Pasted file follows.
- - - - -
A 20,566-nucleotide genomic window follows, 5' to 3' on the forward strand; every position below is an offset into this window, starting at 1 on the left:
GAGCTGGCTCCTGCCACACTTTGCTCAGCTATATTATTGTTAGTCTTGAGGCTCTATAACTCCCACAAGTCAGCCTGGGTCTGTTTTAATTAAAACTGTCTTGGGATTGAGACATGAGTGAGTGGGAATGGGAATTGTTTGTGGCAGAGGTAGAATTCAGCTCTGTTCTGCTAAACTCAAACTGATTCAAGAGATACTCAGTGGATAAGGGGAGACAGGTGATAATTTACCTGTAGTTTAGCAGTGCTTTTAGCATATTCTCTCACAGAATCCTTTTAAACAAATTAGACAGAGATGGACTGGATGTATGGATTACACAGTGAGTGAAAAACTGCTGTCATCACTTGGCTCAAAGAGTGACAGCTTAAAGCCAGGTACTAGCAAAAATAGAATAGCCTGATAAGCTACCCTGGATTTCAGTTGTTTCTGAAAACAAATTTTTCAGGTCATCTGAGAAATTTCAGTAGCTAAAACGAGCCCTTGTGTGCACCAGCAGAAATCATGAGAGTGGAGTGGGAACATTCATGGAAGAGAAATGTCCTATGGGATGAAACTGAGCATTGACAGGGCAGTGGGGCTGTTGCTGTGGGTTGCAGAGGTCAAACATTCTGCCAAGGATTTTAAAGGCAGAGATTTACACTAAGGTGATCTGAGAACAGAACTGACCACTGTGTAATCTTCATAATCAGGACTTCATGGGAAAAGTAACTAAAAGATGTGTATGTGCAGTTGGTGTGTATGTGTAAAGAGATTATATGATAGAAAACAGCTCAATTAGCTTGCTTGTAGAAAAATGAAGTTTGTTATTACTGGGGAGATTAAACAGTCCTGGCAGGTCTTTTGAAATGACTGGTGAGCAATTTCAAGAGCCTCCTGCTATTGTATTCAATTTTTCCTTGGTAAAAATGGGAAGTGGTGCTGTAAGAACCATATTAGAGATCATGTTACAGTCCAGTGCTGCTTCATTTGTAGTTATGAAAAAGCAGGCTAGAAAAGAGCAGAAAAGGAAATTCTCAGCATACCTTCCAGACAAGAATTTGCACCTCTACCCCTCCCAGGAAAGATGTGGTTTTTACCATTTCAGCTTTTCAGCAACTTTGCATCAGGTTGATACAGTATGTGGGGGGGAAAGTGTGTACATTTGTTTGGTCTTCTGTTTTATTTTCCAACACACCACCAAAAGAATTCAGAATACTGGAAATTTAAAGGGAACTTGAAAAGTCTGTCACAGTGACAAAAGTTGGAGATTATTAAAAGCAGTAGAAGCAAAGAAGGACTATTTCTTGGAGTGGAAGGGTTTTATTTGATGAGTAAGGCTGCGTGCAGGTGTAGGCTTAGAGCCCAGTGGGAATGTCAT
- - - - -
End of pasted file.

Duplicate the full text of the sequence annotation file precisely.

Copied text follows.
A 20,566-nucleotide genomic window follows, 5' to 3' on the forward strand; every position below is an offset into this window, starting at 1 on the left:
GAGCTGGCTCCTGCCACACTTTGCTCAGCTATATTATTGTTAGTCTTGAGGCTCTATAACTCCCACAAGTCAGCCTGGGTCTGTTTTAATTAAAACTGTCTTGGGATTGAGACATGAGTGAGTGGGAATGGGAATTGTTTGTGGCAGAGGTAGAATTCAGCTCTGTTCTGCTAAACTCAAACTGATTCAAGAGATACTCAGTGGATAAGGGGAGACAGGTGATAATTTACCTGTAGTTTAGCAGTGCTTTTAGCATATTCTCTCACAGAATCCTTTTAAACAAATTAGACAGAGATGGACTGGATGTATGGATTACACAGTGAGTGAAAAACTGCTGTCATCACTTGGCTCAAAGAGTGACAGCTTAAAGCCAGGTACTAGCAAAAATAGAATAGCCTGATAAGCTACCCTGGATTTCAGTTGTTTCTGAAAACAAATTTTTCAGGTCATCTGAGAAATTTCAGTAGCTAAAACGAGCCCTTGTGTGCACCAGCAGAAATCATGAGAGTGGAGTGGGAACATTCATGGAAGAGAAATGTCCTATGGGATGAAACTGAGCATTGACAGGGCAGTGGGGCTGTTGCTGTGGGTTGCAGAGGTCAAACATTCTGCCAAGGATTTTAAAGGCAGAGATTTACACTAAGGTGATCTGAGAACAGAACTGACCACTGTGTAATCTTCATAATCAGGACTTCATGGGAAAAGTAACTAAAAGATGTGTATGTGCAGTTGGTGTGTATGTGTAAAGAGATTATATGATAGAAAACAGCTCAATTAGCTTGCTTGTAGAAAAATGAAGTTTGTTATTACTGGGGAGATTAAACAGTCCTGGCAGGTCTTTTGAAATGACTGGTGAGCAATTTCAAGAGCCTCCTGCTATTGTATTCAATTTTTCCTTGGTAAAAATGGGAAGTGGTGCTGTAAGAACCATATTAGAGATCATGTTACAGTCCAGTGCTGCTTCATTTGTAGTTATGAAAAAGCAGGCTAGAAAAGAGCAGAAAAGGAAATTCTCAGCATACCTTCCAGACAAGAATTTGCACCTCTACCCCTCCCAGGAAAGATGTGGTTTTTACCATTTCAGCTTTTCAGCAACTTTGCATCAGGTTGATACAGTATGTGGGGGGGAAAGTGTGTACATTTGTTTGGTCTTCTGTTTTATTTTCCAACACACCACCAAAAGAATTCAGAATACTGGAAATTTAAAGGGAACTTGAAAAGTCTGTCACAGTGACAAAAGTTGGAGATTATTAAAAGCAGTAGAAGCAAAGAAGGACTATTTCTTGGAGTGGAAGGGTTTTATTTGATGAGTAAGGCTGCGTGCAGGTGTAGGCTTAGAGCCCAGTGGGAATGTCAT